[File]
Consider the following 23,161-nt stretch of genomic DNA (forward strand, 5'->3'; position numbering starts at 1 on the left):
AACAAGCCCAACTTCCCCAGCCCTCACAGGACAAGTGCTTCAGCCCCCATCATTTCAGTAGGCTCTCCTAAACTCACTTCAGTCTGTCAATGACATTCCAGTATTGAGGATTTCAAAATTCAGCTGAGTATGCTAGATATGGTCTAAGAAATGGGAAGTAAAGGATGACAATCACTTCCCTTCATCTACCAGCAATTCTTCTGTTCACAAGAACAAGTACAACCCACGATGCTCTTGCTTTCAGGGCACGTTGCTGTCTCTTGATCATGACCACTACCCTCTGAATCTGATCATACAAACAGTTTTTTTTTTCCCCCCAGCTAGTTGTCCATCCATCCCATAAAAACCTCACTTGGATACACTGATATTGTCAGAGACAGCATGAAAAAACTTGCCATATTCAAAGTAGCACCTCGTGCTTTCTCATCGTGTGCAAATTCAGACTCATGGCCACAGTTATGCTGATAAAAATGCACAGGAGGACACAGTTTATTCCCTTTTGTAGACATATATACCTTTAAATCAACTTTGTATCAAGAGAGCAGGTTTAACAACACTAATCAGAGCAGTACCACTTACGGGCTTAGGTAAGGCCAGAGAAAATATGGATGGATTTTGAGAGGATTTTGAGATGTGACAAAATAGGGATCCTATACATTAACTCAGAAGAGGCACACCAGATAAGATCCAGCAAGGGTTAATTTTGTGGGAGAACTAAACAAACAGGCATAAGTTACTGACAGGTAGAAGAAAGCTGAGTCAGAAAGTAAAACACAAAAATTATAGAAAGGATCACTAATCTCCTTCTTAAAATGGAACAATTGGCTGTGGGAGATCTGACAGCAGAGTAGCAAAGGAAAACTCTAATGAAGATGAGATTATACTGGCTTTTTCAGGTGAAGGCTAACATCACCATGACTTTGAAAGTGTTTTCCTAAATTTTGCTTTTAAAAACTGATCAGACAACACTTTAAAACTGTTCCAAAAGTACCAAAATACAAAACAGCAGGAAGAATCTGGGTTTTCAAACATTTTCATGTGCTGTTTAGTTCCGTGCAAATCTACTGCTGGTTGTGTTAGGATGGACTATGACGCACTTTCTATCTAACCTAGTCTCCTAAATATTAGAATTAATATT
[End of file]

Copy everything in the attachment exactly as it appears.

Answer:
Consider the following 23,161-nt stretch of genomic DNA (forward strand, 5'->3'; position numbering starts at 1 on the left):
AACAAGCCCAACTTCCCCAGCCCTCACAGGACAAGTGCTTCAGCCCCCATCATTTCAGTAGGCTCTCCTAAACTCACTTCAGTCTGTCAATGACATTCCAGTATTGAGGATTTCAAAATTCAGCTGAGTATGCTAGATATGGTCTAAGAAATGGGAAGTAAAGGATGACAATCACTTCCCTTCATCTACCAGCAATTCTTCTGTTCACAAGAACAAGTACAACCCACGATGCTCTTGCTTTCAGGGCACGTTGCTGTCTCTTGATCATGACCACTACCCTCTGAATCTGATCATACAAACAGTTTTTTTTTTCCCCCCAGCTAGTTGTCCATCCATCCCATAAAAACCTCACTTGGATACACTGATATTGTCAGAGACAGCATGAAAAAACTTGCCATATTCAAAGTAGCACCTCGTGCTTTCTCATCGTGTGCAAATTCAGACTCATGGCCACAGTTATGCTGATAAAAATGCACAGGAGGACACAGTTTATTCCCTTTTGTAGACATATATACCTTTAAATCAACTTTGTATCAAGAGAGCAGGTTTAACAACACTAATCAGAGCAGTACCACTTACGGGCTTAGGTAAGGCCAGAGAAAATATGGATGGATTTTGAGAGGATTTTGAGATGTGACAAAATAGGGATCCTATACATTAACTCAGAAGAGGCACACCAGATAAGATCCAGCAAGGGTTAATTTTGTGGGAGAACTAAACAAACAGGCATAAGTTACTGACAGGTAGAAGAAAGCTGAGTCAGAAAGTAAAACACAAAAATTATAGAAAGGATCACTAATCTCCTTCTTAAAATGGAACAATTGGCTGTGGGAGATCTGACAGCAGAGTAGCAAAGGAAAACTCTAATGAAGATGAGATTATACTGGCTTTTTCAGGTGAAGGCTAACATCACCATGACTTTGAAAGTGTTTTCCTAAATTTTGCTTTTAAAAACTGATCAGACAACACTTTAAAACTGTTCCAAAAGTACCAAAATACAAAACAGCAGGAAGAATCTGGGTTTTCAAACATTTTCATGTGCTGTTTAGTTCCGTGCAAATCTACTGCTGGTTGTGTTAGGATGGACTATGACGCACTTTCTATCTAACCTAGTCTCCTAAATATTAGAATTAATATT